Despite the shift in student ages, Anderson is finding the transition manageable. “I am learning educational theory, current research, and issues facing students, families, and teachers in urban schools, in particular. The great thing about the program is that nothing is taught in isolation; we are expected to go to our classrooms and implement best practices under guidance from our supervisors and instructors. The real world application of learning is a challenge, but it makes the information real and meaningful for me.”

Justin Poythress, at Wright Middle School, graduated from Vanderbilt in 2009 with a bachelor’s degree in elementary education. He is excited about returning for a master’s degree. Now in his second year as a teacher, he has moved from teaching social studies in an affluent suburban county to teaching sixth grade mathematics in a school that includes about 60 percent minority students, many of whom are English language learners. Poythress says he values the fact that several of his peers in the program also teach at Wright. “It’s better than having each one of us at different schools. You feel closeness and understanding with the people you have class with, but you’re seeing them once a week for a couple hours. The people who are at the school I know a lot better because I see them every day. It’s good to know that others are going through the same process.”

Six faculty members within Peabody’s Department of Teaching and Learning are directly involved in the TLUS program on a day-to-day basis. They teach seminars on urban education as well as classes in the three concentrations. Three of them also act as onsite coaches in the schools. Senior faculty members at Peabody have been deeply involved in shaping the content of the curriculum.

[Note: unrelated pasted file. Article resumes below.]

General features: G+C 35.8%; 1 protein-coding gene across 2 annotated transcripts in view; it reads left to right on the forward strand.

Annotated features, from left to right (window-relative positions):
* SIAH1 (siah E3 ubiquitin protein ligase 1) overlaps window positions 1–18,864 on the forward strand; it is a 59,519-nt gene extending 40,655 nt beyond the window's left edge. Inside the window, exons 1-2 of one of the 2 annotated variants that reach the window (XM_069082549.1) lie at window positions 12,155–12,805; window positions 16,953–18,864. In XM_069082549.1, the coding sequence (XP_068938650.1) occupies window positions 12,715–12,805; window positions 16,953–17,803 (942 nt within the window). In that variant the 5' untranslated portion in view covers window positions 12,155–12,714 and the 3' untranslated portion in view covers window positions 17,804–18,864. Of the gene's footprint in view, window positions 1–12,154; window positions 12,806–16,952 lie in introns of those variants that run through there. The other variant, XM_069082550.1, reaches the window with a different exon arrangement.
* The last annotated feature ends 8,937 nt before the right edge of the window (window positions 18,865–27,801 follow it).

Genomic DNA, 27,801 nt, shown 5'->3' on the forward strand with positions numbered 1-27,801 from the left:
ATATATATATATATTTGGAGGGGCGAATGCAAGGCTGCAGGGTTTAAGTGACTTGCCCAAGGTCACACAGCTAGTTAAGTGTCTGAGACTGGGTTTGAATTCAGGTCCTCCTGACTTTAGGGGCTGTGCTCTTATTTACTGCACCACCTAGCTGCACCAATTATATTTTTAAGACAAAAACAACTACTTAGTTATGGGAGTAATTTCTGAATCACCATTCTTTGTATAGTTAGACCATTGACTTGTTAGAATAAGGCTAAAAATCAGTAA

Sharon Yates, who directs the program, is one of several faculty members who work hands-on with the TLUS students in their assigned schools. She spends four mornings each week observing and coaching in classroom settings. Yates says she is already seeing a broader impact on the teaching culture of the schools in which TLUS students are placed. “The principals have been wonderfully receptive and have welcomed us with open arms. In addition to doing the coaching, we are also doing a great deal of professional development,” she says. “I’ve done several sessions with the faculty at Wright, and Bailey [Middle School], and Litton. What we try to do is send the message that while we are there to work with our master’s program, we’re happy to provide resources to any teacher in that building to the extent we have the time to do so.”

Indeed, time can be the critical factor when you are juggling a career as a full-time teacher with in-depth study in a rigorous master’s degree program. “If there’s one word I would use to encapsulate my life right now I would say busy,” says Poythress. “There are a lot of demands on my time, but that’s part of what I signed up for. It’s good to do it earlier in my life, and it’s manageable.”

For her part, LaToya Anderson is taking to heart the Peabody College belief that an effective teacher is always thinking about his or her practice. “The main change in my teaching practice is that I am becoming more reflective; I have to constantly self-assess and determine what is working, what is not working, and why. I am slowly becoming more willing to try approaches to instruction that are research driven. That is a big step for me — not to rely so heavily upon district curriculum, but to be more willing to branch out and to incorporate other valuable approaches to instruction, as well.”

To learn more about the program, inquiries should be directed to the Peabody Office of Graduate Admissions at 615-322-8410. Information can also be found on the Web at http://peabody.vanderbilt.edu/mnps.xml

Kurt Brobeck is director of communications for Vanderbilt University’s Peabody College.